Unless we identify the problem correctly, we can’t fight it.

    Sorry Lewinsky – with all sympathies to you, you got hold of the wrong end of the stick.

    • Well put, Mono. I still think the ease with which the shaming is possible has magnified the old style shaming and heckling that happened within the limitations of physicalities. Its also true that tech can amplify solutions and I mention that in my post. My concern is more to do with awareness and support to help people deal with shaming and bullying, whatever the context and medium.

  2. The whole thing about shaming is so ridiculous and reinforce the stereotype in our society. I often ask this question: What is morally right and uptight? Someone please define it for me and stop making claims that what they know is best for us.

  3. Vishaal, agree completely. I am so tired of this so called conventional morality which is today pervading every bit of our life in modern india, stripping us adult free citizens to be our own judge of what is right and what is wrong. Instead of becoming a more free, more emancipated society, we are becoming a more controlled, a more regulated society where some idiots sitting in some room decide what I eat or drink or how I live or who I love. Its just plain sick.

    Muks, what we find disgusting is not the ‘use of technology’ per set, but the culture of shaming based on this sense of conventional morality, which we are all becoming victims to. The good manners we choose to teach our children, respect and tolerance for people with different choices, acceptance of plurality is universal. As we all know, judgement from the circle around you hurt you loot more than anonymous judgement from across the world who dont know us and never will. In this climate of prejudgement that india is moving into today, parents like us have a hard task of insulating our children against the prevailing prejudices around them, and teach them to seek the inherent goodness in people of all kinds and their right to their own choices. Thats the struggle. The struggle against biases.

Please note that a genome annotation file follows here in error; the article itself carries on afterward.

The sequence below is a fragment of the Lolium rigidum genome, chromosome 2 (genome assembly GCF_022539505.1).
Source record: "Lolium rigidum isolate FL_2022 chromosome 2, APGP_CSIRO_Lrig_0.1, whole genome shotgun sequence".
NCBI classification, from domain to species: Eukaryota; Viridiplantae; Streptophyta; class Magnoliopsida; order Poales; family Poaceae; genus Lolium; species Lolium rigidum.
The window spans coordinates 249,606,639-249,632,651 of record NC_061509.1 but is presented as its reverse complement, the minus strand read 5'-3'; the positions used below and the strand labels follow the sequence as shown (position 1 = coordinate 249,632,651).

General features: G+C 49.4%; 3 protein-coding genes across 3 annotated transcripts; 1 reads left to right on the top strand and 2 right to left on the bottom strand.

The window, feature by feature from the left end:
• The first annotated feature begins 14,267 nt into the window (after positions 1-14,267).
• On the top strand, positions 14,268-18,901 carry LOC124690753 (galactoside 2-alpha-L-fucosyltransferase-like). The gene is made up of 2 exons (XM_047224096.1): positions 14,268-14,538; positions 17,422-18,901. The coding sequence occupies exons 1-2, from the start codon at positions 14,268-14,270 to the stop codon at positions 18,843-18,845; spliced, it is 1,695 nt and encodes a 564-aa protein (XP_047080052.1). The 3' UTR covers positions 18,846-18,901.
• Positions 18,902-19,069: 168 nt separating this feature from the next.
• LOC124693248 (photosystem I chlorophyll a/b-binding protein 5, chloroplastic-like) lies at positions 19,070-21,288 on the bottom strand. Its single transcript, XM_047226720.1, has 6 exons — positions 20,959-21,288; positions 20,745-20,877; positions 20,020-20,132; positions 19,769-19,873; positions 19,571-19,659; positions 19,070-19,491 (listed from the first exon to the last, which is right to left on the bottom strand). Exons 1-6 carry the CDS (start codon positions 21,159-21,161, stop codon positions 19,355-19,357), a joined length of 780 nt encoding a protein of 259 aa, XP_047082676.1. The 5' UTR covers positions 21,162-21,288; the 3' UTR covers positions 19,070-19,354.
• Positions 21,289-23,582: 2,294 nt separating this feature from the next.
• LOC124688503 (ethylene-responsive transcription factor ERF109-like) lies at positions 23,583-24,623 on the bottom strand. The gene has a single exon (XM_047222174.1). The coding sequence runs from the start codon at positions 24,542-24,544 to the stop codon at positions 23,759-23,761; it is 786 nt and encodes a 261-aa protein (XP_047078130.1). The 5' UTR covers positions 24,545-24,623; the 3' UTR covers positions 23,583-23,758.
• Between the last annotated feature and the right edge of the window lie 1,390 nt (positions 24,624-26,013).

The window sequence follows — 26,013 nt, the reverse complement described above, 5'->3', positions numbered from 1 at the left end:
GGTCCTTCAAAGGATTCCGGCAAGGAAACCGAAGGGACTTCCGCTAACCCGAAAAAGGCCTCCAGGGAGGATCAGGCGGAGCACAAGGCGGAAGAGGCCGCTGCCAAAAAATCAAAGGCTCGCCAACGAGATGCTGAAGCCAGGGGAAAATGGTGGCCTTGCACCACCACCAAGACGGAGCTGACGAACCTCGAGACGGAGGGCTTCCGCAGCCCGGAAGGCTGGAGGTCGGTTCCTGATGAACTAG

4. As for the act of combating naming and shaming, in my work I deal with it at an every day level. The scare of shame is used as a potent weapon to compel especially women to live everyday lives of ignominy and dehumanisation. At any given time I am dealing with atleast 5/6 such real cases, and the only weapon against this as far as I see, and what I counsel most of the victims is to STOP being victims. STOP feeling they can be shamed by an act which is not their own (like someone filiming them in their showers, or being forced into an abusive marriage with threats of making family ‘shame’ public). These are real people, and the only solution I see is to tell them to be bold and not be afraid of people talking. As people will talk and we can’t do anything to stop that.

    • Kucch to log kahenge, logon ka kaam hai kehna….true! I’d also like to point out that we need to discuss our own acts of shaming or participating in the culture of shaming. I find I’m the only person in family discussions, often times, to object to conversations stereotyping daughters-in-law or gossiping about someone’s marriage, conversations based on hearsay and fuelled by a desire for idle gossip not genuine concern. It’s normal to gossip, but it’s also ok to stop a minute and recognise that we need to give the ‘victim’ benefit of doubt

      • Absolutely true Muks. The habit of gossiping is downright abhorrent to me. And I find as if its a national past time. Sharing intimate details of other people and the constant associated judgements. Like you, I am often the only one telling people in a group to lay off, and that does not win me any popularity contest. Sometimes I am amazed how everyone seems to know who is divorcing whom, or who is sleeping around with whom.

        Hopefully our kids will take after us.